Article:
Smart & Sexy and Curvy Couture — two lingerie brands owned by Ariela & Associates LLC, the 27-year-old privately held intimates apparel manufacturer — is handing out cash prizes (15 $10,000 grants and four $25,000 grants) to female business owners during a virtual ceremony Friday.
The event is in partnership with Count Me In Revival, a nonprofit organization that works to advance women-founded and women-run businesses.
“Twenty-twenty has undoubtedly created a challenging business climate,” Ariela Weiss Esquenazi, chief executive officer and president of Ariela & Associates, as well as founder of Smart & Sexy, told WWD. “I wanted to help and I knew that these times required action now. As a women-owned company, it was an easy decision to align with Count Me In to help other female business owners to evolve and persevere by providing business grants, a series of virtual events and business coaching.”
And in the era of the coronavirus — when unemployment remains at record highs and many businesses are forced to close down operations for good — competition was intense. More than 400 applicants applied. An all-female panel narrowed it down to 40 finalists.
The judges are Esquenazi; Nely Galán, former president of entertainment for Spanish-language TV network Telemundo; Margery Miller, president and owner of People Biz, a leadership development organization; Sandi Webster and Peggy McHale, cofounders of Pandi, a consulting firm; and Evora Russell, cofounder and vice president of sales and marketing at Curvy Couture.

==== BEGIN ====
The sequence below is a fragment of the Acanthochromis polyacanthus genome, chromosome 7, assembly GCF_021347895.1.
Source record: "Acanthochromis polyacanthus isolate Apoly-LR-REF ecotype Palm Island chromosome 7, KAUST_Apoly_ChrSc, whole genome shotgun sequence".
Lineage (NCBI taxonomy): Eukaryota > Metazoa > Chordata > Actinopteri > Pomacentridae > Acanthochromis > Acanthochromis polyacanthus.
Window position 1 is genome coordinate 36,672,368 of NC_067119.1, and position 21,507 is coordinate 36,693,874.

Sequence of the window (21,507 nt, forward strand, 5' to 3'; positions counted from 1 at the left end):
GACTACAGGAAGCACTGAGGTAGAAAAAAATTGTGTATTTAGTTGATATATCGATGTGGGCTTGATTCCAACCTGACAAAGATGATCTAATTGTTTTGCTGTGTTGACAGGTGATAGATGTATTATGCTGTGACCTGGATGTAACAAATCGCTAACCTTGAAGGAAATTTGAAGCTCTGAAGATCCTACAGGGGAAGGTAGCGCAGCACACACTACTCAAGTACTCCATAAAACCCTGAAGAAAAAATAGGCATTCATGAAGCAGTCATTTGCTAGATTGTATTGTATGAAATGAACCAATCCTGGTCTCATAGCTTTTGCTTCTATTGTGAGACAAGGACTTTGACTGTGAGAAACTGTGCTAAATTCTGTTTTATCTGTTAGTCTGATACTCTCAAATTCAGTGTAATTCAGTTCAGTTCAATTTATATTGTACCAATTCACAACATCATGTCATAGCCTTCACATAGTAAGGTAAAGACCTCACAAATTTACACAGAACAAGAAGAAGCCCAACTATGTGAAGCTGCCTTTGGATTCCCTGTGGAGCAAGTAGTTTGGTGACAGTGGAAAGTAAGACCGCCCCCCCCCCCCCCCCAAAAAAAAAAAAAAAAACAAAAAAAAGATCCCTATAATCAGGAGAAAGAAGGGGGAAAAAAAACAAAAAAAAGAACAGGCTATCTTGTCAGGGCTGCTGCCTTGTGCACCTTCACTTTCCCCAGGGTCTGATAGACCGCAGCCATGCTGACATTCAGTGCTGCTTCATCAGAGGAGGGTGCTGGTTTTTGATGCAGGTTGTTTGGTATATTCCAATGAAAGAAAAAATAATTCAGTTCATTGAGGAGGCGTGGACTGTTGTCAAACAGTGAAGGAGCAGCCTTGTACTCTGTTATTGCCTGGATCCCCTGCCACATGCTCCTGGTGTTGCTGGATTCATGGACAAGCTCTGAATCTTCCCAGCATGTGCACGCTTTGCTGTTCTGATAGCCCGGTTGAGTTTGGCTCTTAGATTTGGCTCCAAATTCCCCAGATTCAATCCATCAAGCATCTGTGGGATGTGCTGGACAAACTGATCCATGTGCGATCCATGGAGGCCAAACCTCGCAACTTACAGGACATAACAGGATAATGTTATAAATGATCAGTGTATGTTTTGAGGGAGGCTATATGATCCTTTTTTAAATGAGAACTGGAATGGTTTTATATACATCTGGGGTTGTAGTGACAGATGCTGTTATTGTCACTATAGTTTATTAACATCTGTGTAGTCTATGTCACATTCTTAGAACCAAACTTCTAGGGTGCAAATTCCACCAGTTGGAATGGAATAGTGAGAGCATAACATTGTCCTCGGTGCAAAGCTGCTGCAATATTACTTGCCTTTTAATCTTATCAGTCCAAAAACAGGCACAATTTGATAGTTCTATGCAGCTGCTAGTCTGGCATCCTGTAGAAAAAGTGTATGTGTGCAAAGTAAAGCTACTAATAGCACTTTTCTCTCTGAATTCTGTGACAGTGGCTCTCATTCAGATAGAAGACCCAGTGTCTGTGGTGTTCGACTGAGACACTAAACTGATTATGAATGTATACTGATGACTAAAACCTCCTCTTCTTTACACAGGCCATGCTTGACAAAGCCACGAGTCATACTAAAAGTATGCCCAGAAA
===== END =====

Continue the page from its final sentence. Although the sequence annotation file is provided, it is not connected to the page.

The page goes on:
The 19 winners include Tiffany Jinez Davis and Amber Davis, cofounders of Context & Co., a creative marketing firm; Kimberly Grant and Dawn Brown, founders of Math-A-Matics Tutoring, an online and in-person math tutoring service in the Houston area; Elise Lindborg, ceo of Brand Pride, a marketing and advertising firm; Jenette Goldstein, founder of Jenette Bras; and Nicole Christie, an attorney at The Christie Law Firm, among others.
All women-owned or women-led firms that have been in business for at least three years were eligible to apply. Applicants were judged on the company’s financial history, sustainability efforts, community impact and go-forward plans. Winners also receive business coaching sessions.
The contest joins the likes of other lingerie start-ups, including ThirdLove and Pepper, which have recently awarded Black female entrepreneurs with similar grants.
“We want to help underrepresented entrepreneurs kick-start their business, in their own way,” said Jaclyn Fu, cofounder and ceo of Pepper. In the past few months Pepper — the brand that caters to small-chested women — has also donated $10,000 to COVID-19 relief efforts and donated hundreds of bras to frontline medical workers.
Meanwhile, shapewear and innerwear brand Shapermint helped raise $100,000 for the American Nurses Foundation through its #WeAreInThisTogether initiative.